These communities may have the most to gain from eHealth services, but also continue to face considerable barriers to adequately accessing eHealth programs. Patients who are financially disenfranchised are likely to have limited access to high-speed networks or be geographically located in communities with limited high-speed access.
Similarly, rural communities that face limited access to optimal cancer care can have limited broadband thus limiting the reach and potential benefits of eHealth programs. More eHealth research that includes larger and diverse samples, randomized trial designs, long-term follow-up, and evaluation of clinical outcomes are needed to establish the efficacy of these programs across promoting optimal outcome and providing patient care.
As most cancers occur in people 65 years of age or older, it cannot go unnoticed that a significant technological gap exists for many seniors in the U.S. Seniors continue to lag in technology adoption, particularly in access to broadband high-speed services, cell phone ownership and use of the internet relative to all American adults 18 years or older.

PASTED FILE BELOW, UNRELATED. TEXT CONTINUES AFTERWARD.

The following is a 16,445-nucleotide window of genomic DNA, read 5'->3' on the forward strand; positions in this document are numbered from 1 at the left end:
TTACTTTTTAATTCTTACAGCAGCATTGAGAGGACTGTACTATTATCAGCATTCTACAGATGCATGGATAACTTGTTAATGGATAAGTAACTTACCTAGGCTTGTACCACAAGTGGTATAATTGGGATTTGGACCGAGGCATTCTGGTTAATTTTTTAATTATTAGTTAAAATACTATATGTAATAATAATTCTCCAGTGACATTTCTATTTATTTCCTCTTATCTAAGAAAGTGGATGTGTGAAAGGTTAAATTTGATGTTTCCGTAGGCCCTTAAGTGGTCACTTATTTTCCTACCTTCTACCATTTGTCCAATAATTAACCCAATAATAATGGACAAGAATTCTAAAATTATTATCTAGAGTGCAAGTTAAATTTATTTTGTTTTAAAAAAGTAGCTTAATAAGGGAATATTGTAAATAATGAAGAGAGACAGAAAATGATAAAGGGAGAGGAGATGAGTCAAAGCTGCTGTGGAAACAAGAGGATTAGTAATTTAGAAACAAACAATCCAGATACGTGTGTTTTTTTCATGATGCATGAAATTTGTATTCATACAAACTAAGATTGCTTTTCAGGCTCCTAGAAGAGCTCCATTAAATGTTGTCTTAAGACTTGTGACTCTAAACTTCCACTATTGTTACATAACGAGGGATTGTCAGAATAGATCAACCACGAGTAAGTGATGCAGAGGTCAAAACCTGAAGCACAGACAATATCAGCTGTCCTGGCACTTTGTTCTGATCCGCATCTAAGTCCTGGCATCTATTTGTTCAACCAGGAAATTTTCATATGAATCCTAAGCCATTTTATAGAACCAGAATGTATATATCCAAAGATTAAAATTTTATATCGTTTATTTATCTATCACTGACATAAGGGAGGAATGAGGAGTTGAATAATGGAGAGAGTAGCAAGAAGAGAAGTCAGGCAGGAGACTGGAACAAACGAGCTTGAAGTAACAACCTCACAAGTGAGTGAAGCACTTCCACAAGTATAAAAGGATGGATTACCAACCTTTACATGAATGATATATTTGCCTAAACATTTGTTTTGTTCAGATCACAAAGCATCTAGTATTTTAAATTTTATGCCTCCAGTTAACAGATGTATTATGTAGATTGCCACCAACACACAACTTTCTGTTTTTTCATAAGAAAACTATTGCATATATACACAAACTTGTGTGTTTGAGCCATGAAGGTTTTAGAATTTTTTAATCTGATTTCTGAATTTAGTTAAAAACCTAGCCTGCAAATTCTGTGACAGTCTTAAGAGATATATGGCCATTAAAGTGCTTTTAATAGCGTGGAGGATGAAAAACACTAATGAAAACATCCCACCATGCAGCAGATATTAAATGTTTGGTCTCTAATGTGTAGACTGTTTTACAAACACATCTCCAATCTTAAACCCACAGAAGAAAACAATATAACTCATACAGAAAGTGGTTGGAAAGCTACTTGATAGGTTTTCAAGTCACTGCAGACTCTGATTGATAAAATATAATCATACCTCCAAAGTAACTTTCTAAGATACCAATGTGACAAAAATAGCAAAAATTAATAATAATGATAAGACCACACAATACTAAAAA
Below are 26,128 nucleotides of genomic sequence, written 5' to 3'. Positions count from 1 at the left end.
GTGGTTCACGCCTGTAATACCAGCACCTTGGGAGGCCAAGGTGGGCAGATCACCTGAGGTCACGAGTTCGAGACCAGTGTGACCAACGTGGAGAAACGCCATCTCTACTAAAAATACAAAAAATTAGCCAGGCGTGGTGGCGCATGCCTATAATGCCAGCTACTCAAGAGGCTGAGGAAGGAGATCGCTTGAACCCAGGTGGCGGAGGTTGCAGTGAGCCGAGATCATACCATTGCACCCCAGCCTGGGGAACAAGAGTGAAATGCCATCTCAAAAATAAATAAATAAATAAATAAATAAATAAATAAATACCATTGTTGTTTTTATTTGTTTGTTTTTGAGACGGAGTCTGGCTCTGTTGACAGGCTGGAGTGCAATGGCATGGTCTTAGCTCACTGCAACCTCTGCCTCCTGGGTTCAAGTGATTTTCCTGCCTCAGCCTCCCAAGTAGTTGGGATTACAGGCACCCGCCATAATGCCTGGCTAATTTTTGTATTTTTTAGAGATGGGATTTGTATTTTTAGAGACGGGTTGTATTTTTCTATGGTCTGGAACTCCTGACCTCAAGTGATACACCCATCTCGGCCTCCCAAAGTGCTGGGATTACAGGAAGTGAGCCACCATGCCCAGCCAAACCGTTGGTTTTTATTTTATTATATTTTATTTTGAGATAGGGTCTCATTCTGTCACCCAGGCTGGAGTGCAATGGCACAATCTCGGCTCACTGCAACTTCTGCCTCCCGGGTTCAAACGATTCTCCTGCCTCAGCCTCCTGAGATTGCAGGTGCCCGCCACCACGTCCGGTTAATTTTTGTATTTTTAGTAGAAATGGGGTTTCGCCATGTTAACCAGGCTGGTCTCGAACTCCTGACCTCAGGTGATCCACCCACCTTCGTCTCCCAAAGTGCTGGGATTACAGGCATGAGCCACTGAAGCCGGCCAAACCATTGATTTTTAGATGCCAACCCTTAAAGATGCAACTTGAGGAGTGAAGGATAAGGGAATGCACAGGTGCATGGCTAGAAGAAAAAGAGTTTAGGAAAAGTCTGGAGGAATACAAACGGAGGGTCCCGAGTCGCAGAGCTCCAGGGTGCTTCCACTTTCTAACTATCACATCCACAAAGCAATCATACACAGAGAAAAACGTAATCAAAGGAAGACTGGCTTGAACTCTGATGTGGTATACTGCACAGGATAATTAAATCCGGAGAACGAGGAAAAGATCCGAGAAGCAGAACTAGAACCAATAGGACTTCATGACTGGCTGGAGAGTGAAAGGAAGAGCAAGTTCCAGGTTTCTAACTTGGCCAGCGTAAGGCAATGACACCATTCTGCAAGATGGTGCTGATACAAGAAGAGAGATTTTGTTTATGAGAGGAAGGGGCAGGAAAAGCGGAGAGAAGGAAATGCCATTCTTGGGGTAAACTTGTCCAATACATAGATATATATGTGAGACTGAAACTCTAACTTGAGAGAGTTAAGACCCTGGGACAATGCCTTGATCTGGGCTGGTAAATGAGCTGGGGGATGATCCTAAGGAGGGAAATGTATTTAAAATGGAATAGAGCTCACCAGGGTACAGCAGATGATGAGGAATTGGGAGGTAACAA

PEW estimates indicate that over 70% of the elderly population goes online every day or almost every day with 82% accessing the web three to five times per week. But this elderly population is also more likely to face functional limitations and greater symptom burden due to cancer treatments and comorbid conditions that add complexity to their care.
Another point to consider is that most of the available programs are self-administered and intended to provide self-management skills or psychoeducation. Therefore, while patient acceptability has been high, one must consider that these programs were not intended to provide or replace routine care as it has been necessary during this pandemic.